4. We can never get enough data to arrive at a stable estimate for these summary statistics.
*Note: These statements apply to a subset of Pareto Distributions, namely those with exponents below 2.   Above that critical level, we might say the tail is "fat but not too fat", while below that level tails are "really fat"!

Proper Handling

So... if we face a time series generated by a Pareto Distribution, are we screwed?

No.  Emphatically: NO!

It is not that we can't know anything about these types of stochastic processes.  They are not completely unknown unknowns.  Instead, we just have to avoid the "unruly" aspects through smarter handling.  Come to think of it, handling very fat tailed distributions is a lot like handling poisonous snakes.  With the right tools, experience, and precautions, you can handle them safely and effectively.

I'm reminded of this narration line from the movie The Gods Must Be Crazy:
"In this world of theirs, nothing is bad or evil. Even a poisonous snake is not bad. You just have to keep away from the sharp end. Actually, a snake is very good - in fact, it's delicious. And the skin makes a fine pouch."
The main difference is that with poisonous snakes, it's the the head you have to worry about.  In our case, it's the tails.  <groans and  uneasy laughter>

Here's a list of things that analysts and decision makers can do to successfully cope with the unruliness of very fat tailed probability distributions:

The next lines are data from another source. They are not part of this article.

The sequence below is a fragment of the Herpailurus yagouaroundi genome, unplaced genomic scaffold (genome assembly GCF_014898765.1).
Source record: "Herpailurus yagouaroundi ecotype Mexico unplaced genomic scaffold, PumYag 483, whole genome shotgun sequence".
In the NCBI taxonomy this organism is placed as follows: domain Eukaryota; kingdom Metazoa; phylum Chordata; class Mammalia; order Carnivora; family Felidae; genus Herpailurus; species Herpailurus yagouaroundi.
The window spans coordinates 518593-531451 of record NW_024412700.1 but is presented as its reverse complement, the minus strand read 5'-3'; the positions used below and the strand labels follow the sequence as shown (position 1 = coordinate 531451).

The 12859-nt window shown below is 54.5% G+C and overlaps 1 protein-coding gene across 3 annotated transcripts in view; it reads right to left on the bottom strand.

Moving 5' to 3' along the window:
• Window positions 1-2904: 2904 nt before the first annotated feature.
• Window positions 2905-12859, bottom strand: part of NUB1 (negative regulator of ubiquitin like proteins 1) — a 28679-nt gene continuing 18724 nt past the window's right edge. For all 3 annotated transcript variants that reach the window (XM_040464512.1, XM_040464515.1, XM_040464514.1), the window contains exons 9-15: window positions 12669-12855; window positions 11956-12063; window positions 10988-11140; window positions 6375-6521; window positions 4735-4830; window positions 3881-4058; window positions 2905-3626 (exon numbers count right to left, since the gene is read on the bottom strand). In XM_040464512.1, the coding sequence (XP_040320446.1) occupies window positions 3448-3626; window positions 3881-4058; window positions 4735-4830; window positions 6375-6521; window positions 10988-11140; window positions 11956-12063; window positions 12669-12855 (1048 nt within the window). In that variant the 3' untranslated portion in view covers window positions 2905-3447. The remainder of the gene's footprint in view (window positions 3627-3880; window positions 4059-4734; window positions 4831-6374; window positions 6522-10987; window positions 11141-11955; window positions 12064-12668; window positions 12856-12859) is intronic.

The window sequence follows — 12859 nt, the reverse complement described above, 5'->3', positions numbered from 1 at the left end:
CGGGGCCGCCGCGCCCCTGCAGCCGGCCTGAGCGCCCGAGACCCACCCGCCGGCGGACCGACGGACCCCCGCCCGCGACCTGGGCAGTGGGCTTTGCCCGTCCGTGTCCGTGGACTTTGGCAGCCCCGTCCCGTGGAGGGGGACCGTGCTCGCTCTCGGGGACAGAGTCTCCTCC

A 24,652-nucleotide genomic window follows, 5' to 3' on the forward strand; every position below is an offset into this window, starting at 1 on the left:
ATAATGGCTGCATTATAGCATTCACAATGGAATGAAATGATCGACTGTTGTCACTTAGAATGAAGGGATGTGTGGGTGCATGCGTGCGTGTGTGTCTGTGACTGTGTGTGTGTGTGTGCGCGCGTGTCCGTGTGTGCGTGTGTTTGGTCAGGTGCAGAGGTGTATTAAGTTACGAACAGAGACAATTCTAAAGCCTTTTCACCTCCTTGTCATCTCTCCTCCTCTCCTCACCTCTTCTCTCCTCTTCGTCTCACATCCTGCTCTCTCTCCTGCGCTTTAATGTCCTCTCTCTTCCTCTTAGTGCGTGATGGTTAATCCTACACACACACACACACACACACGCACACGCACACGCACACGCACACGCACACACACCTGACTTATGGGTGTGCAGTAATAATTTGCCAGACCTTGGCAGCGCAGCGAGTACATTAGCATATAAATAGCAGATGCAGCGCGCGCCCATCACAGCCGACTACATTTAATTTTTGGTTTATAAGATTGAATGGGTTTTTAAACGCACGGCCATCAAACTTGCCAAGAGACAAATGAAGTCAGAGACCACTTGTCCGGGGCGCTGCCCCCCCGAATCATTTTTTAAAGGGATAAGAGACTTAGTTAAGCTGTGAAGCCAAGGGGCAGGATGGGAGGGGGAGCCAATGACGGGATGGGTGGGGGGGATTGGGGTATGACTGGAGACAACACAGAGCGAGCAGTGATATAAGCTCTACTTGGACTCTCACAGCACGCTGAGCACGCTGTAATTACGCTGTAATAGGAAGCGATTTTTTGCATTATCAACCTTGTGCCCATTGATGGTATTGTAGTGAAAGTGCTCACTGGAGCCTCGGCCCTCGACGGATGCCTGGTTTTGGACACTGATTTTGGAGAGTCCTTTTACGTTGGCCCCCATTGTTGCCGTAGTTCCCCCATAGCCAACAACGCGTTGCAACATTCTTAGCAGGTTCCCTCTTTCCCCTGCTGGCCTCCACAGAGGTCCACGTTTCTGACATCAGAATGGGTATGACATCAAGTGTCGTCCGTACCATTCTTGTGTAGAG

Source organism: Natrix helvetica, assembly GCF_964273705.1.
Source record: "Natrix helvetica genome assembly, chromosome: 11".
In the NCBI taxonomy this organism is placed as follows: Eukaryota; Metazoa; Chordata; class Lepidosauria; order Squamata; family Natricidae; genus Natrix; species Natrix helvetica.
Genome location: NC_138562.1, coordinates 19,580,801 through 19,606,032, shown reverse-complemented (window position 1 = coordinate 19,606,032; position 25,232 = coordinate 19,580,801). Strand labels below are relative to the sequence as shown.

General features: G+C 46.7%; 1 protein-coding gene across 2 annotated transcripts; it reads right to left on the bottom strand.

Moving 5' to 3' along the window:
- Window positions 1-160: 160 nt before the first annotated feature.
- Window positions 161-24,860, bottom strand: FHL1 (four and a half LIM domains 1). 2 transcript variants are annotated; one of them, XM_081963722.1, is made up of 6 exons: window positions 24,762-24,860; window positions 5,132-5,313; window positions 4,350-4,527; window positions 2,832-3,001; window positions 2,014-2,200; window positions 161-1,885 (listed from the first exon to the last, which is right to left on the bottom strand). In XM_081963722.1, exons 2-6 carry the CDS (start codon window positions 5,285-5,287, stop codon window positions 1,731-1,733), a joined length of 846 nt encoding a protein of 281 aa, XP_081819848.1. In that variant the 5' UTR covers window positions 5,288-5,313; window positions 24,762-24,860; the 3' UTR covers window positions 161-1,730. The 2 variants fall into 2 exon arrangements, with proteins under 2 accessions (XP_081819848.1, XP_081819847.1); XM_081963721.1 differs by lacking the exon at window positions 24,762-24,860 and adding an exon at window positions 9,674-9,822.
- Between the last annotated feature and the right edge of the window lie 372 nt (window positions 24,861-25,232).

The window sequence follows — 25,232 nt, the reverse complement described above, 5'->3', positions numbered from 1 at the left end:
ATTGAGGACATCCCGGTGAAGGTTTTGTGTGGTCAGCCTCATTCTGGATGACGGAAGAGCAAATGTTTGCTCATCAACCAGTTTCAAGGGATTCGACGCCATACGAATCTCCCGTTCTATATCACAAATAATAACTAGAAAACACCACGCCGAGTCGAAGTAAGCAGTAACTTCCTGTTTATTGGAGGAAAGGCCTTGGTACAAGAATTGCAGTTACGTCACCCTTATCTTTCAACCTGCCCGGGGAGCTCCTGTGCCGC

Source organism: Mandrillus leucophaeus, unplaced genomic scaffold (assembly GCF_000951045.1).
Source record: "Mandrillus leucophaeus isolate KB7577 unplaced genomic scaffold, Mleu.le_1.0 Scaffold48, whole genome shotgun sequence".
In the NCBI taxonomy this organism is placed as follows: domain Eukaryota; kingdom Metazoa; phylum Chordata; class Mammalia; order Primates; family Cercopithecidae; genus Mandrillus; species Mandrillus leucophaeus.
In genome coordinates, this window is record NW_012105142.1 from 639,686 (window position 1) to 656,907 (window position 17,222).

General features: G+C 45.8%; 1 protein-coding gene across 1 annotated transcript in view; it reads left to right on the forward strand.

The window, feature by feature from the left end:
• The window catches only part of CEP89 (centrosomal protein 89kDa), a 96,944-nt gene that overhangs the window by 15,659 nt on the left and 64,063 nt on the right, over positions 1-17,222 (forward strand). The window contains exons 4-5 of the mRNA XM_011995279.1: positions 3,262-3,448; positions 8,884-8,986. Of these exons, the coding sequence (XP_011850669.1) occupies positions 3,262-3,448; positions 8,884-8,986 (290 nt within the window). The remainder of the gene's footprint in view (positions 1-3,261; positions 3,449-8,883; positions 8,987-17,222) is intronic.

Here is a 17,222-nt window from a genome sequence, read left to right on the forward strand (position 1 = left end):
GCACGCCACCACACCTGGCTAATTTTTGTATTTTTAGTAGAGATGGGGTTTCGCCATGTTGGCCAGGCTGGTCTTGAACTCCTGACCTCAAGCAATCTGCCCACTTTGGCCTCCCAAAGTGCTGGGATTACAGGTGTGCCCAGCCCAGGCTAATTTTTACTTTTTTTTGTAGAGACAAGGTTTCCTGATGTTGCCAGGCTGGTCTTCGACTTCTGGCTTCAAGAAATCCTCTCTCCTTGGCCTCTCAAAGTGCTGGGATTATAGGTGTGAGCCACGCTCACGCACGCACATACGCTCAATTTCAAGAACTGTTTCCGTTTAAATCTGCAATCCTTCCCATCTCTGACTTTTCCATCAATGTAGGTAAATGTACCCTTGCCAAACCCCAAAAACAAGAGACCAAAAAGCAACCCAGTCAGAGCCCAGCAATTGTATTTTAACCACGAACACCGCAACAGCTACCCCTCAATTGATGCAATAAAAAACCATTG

1. To the method of frequentist statistical analysis of historical data, add other methods and other data.  Simulations, laboratory experiments, and subjective probability estimates by calibrated experts are just three alternative methods that can fill in for the limitations of frequentist methods with limited sample data.
  2. Resist using colloquial terms like "average", "typical", "spread", or even "worst case".  Using them will only add to confusion, misunderstanding, and mis-set expectations.
  3. Communicate and decide using quantiles, not the usually summary statistics mean, standard deviation, etc.  If any summary statistics are used as decision criteria or in models, use quantiles.
  4. Balance cautiousness with expediency.  With any limited sample of data, be careful about tossing out "outliers".  But also avoid the opposite error of being too cautious.  Not every stochastic process has a heavy tailed distribution, and even those that do aren't necessarily "very fat" like the Pareto Distribution.
  5. Avoid any statistical methods that assume an underlying normal distribution or thin tails.   There are other methods that make few or no assumptions about the underlying distribution.  They aren't as powerful, aren't as well known, and have other assumptions, but they are still useful.
  6. Put in some effort to estimate the "fatness" of the tail, either parametrically or non-parametrically.  Even a not-very-good fat tail model is much better than one based on thin tails.  There are ways to test how good the alternative models are.   In my opinion, the best academic paper on this is "Power-law distributions in empirical data".
_________________

That's all for this tutorial.  Hope it helps!

No comments:

Post a Comment